Tagine

all-in-together

In English ‘tagine’ means to me a big brown plate with a cone shaped lid. I would probably imagine the dish itself sitting empty on someone’s shelf from a trip they did five or six years ago. In Morocco that earth coloured dish is filled with food.

If you go to someone’s house at a mealtime and it isn’t Friday you are most-likely served tagine. It’s not a fast-food, it takes a while to cook, but it’s practical. For example, you don’t actually need a cooker to cook a tagine, you just need one of the ‘buta-gas’ cans and a small clay or metal stand on top of it. Then everything else can be cooked directly in the tagine. First the meat and spices, then the vegetables, then the potatoes, then any olives or dried fruit. So if you come looking for work and you need to buy something to cook with quickly and cheaply, you are pretty much there with a buta-gas can, a tagine and bread.

Tagines are always round. This is also practical. You can fit as many people around a tagine as you can fit around the table. The food is supplemented by bread so whether you get a little tagine and a lot of bread or a lot of tagine and a little bread, overall you get a more or less balanced meal.

The worst tagine I ever ate was on a rooftop in Fez last year, it was a vegetable tagine which consisted of potatoes a few peas and a carrot. The best must have been the first that I ate in my friend’s house who lives in a small house in a small village outside Thursday. What can I say, personal relations get you further in Morocco than how much you pay to sit and see the view.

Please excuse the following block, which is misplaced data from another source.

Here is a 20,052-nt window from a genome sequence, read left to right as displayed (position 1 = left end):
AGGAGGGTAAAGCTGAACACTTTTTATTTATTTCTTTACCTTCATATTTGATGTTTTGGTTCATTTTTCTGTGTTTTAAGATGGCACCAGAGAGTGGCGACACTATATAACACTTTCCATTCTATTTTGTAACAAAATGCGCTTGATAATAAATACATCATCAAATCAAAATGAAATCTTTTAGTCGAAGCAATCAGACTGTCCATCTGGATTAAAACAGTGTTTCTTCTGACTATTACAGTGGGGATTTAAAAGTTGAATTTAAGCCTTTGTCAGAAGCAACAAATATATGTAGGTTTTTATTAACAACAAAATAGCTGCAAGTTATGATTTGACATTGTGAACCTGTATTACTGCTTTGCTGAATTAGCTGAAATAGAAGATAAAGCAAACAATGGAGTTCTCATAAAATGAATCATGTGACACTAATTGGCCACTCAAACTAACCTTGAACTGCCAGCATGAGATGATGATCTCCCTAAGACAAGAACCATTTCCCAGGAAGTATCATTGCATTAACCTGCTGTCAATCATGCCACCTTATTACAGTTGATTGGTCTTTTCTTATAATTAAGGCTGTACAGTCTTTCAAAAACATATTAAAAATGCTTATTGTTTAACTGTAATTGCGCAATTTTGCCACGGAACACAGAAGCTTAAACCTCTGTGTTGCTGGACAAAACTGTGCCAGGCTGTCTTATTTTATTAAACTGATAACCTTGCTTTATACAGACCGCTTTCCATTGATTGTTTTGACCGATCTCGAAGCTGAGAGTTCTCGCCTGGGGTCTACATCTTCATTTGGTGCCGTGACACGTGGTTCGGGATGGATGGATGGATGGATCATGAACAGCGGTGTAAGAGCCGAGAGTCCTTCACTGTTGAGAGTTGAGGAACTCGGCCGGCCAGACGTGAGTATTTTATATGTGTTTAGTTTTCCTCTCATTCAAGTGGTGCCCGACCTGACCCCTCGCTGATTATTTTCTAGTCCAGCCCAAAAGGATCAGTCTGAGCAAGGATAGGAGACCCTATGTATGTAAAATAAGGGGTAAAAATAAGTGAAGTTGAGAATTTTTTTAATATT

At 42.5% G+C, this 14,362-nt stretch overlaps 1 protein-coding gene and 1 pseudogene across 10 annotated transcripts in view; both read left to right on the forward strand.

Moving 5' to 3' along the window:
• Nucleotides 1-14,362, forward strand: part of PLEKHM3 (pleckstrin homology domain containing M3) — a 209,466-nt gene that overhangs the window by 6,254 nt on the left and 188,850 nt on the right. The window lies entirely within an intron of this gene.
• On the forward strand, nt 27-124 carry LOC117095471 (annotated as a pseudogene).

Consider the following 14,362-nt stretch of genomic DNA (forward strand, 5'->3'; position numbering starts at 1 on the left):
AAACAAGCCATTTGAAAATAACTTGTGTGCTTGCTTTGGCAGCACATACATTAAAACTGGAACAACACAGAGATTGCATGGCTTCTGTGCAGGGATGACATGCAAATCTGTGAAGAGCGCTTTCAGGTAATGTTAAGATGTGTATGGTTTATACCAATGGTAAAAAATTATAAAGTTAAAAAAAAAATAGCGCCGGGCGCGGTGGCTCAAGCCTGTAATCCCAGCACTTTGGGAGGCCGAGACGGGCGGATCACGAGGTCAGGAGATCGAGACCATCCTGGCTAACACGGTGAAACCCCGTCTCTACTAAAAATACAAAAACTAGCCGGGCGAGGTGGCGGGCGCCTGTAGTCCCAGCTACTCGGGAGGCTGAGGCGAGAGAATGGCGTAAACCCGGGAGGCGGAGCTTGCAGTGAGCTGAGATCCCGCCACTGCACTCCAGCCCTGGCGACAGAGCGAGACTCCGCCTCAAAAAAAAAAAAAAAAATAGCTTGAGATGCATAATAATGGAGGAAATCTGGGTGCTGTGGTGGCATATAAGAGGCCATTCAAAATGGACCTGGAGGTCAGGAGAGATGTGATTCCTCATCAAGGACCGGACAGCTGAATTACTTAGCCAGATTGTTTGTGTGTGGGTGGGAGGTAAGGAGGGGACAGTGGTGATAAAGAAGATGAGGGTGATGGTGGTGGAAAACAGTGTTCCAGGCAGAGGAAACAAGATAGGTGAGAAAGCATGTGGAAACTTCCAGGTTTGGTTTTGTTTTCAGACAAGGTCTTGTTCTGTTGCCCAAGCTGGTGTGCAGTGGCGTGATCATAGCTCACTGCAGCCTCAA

At this point I should come clean. I might be giving the impression that I’ve been visiting houses and eating tagines for the last couple of weeks. In fact, I’ve been in Spain. I had a week and a half break from my fieldwork, for several reasons, mostly work-related and an opportunity to see wonderful friends. So you can imagine I was tempted to write this blog-post about that first glass of wine when back in Europe… or about jamón, something considered worse than divorce in Morocco. The words didn’t come. Getting back to my flat, I then nearly wrote a blog called ‘the last of the oatcakes’ because like every good mountaineer, I’d come prepared for the empty-cupboard moments, and one little pack of oatcakes was still in my flat when I came back hungry.

Yet it was quite honestly the tagine the day after I got back that made me think a bit more. Seven people, one plate. It could have been designed by Taylorists or management experts for the efficiency of the idea. Wikipedia calls the tagine a stew, but it seems more baked to me, inside it’s little cone-shaped hat. The meat and potatoes remain in-tact, any olives or dried fruit sit beautifully on top, as they have been placed. Only the onions and any other veg underneath have disintegrated into a stew-like consistency. More to the point, the tagine feels like a great leveller in Morocco. Rich or poor, north or south, east or west, a good tagine in within reach.

Couscous

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Couscous for three – with meat from the Hawli of Eid!

We think we know couscous. In the Moroccan sense though, I’m not so sure. So let’s start with a quiz:

  1. What day of the week is couscous eaten?
  2. How is it cooked?
  3. With what foods does it implicitly always come, when someone says, ‘we’re having couscous’.
  4. What is the dairy product that is often used?